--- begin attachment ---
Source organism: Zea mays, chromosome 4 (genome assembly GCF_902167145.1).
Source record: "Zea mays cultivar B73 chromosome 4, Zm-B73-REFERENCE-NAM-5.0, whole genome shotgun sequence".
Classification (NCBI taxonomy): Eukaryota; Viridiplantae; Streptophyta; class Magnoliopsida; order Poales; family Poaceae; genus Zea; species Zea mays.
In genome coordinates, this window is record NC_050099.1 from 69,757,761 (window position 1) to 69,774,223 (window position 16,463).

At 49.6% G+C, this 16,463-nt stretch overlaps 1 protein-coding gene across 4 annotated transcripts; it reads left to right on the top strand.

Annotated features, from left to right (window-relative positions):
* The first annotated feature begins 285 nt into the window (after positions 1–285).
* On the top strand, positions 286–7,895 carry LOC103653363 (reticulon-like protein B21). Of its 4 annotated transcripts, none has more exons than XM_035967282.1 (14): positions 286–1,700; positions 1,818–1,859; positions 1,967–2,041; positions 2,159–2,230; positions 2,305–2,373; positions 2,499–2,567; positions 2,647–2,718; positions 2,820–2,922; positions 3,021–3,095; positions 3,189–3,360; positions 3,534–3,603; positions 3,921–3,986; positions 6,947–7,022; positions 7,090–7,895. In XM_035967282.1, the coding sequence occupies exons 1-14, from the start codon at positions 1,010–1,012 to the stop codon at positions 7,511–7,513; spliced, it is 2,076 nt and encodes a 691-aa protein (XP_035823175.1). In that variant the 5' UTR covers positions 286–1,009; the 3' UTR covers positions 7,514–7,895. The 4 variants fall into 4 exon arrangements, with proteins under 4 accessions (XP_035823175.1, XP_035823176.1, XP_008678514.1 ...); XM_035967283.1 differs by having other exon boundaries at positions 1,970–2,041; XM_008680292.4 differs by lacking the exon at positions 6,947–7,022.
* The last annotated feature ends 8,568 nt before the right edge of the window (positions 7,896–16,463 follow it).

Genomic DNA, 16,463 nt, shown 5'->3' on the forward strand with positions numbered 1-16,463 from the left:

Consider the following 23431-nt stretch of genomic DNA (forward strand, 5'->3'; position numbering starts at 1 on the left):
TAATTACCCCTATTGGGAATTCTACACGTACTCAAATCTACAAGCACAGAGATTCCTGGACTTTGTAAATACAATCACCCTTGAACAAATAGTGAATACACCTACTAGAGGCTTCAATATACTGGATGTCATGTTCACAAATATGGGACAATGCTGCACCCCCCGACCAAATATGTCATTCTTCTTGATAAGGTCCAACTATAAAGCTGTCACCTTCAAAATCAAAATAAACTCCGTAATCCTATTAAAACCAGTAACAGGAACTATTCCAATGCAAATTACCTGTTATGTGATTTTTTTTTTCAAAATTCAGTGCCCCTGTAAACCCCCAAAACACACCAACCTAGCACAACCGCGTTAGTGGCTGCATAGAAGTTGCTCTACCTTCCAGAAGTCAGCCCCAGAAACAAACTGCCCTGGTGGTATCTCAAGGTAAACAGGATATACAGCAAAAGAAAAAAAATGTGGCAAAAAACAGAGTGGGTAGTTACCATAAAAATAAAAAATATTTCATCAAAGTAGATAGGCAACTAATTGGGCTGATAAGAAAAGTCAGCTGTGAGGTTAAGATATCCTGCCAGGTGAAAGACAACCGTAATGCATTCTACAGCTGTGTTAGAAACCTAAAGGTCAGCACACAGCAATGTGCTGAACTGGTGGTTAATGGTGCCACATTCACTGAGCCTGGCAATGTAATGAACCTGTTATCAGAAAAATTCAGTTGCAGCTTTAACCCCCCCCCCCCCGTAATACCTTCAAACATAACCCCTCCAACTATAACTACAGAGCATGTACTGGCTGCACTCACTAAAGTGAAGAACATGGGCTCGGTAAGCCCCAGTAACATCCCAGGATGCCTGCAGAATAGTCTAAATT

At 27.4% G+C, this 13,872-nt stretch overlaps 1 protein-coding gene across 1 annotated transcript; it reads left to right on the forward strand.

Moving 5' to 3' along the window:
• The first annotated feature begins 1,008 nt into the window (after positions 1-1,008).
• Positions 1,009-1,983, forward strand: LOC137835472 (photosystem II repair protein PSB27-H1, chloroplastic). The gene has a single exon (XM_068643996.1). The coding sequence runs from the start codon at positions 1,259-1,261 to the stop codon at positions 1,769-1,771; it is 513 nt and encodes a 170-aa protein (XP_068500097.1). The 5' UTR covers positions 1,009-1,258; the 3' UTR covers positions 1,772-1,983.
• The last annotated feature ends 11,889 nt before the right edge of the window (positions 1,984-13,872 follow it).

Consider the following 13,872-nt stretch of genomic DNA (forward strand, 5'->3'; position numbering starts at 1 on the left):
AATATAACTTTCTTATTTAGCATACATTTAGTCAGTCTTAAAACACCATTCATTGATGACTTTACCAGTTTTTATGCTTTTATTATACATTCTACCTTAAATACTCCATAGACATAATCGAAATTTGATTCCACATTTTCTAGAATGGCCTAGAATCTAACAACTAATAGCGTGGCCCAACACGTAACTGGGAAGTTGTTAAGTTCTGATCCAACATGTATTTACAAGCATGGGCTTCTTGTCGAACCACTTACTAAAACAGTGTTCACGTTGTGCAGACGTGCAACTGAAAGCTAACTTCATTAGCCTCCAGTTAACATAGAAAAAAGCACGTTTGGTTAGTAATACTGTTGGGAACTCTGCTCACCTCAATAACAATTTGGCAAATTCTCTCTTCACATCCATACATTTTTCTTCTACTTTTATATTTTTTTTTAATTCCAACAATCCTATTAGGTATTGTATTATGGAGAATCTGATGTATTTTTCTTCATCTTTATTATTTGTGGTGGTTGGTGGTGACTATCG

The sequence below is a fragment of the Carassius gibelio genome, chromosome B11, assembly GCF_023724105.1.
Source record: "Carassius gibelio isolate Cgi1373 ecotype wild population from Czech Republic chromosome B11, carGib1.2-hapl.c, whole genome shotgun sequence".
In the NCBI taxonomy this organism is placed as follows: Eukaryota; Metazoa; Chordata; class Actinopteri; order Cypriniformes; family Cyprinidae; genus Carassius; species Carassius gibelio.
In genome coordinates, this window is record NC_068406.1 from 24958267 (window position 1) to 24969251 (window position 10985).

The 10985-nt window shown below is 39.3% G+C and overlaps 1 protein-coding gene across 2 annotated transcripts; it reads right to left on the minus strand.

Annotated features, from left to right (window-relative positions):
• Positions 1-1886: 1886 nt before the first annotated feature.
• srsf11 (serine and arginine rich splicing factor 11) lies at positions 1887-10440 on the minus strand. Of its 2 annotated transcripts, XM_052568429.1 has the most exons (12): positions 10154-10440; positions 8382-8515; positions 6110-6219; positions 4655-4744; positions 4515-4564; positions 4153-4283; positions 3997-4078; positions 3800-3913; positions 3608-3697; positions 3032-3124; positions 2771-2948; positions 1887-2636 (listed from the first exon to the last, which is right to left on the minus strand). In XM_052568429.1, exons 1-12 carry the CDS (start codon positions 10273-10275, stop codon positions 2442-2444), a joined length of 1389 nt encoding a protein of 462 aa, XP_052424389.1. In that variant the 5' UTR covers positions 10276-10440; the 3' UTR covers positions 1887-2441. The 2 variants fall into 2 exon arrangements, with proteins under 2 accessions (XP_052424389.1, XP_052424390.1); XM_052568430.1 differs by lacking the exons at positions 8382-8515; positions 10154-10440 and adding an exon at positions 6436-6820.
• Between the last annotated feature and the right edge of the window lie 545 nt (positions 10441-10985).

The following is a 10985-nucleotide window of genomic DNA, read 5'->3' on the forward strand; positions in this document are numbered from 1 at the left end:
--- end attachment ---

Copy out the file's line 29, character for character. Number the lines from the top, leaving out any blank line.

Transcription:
The following is a 10985-nucleotide window of genomic DNA, read 5'->3' on the forward strand; positions in this document are numbered from 1 at the left end: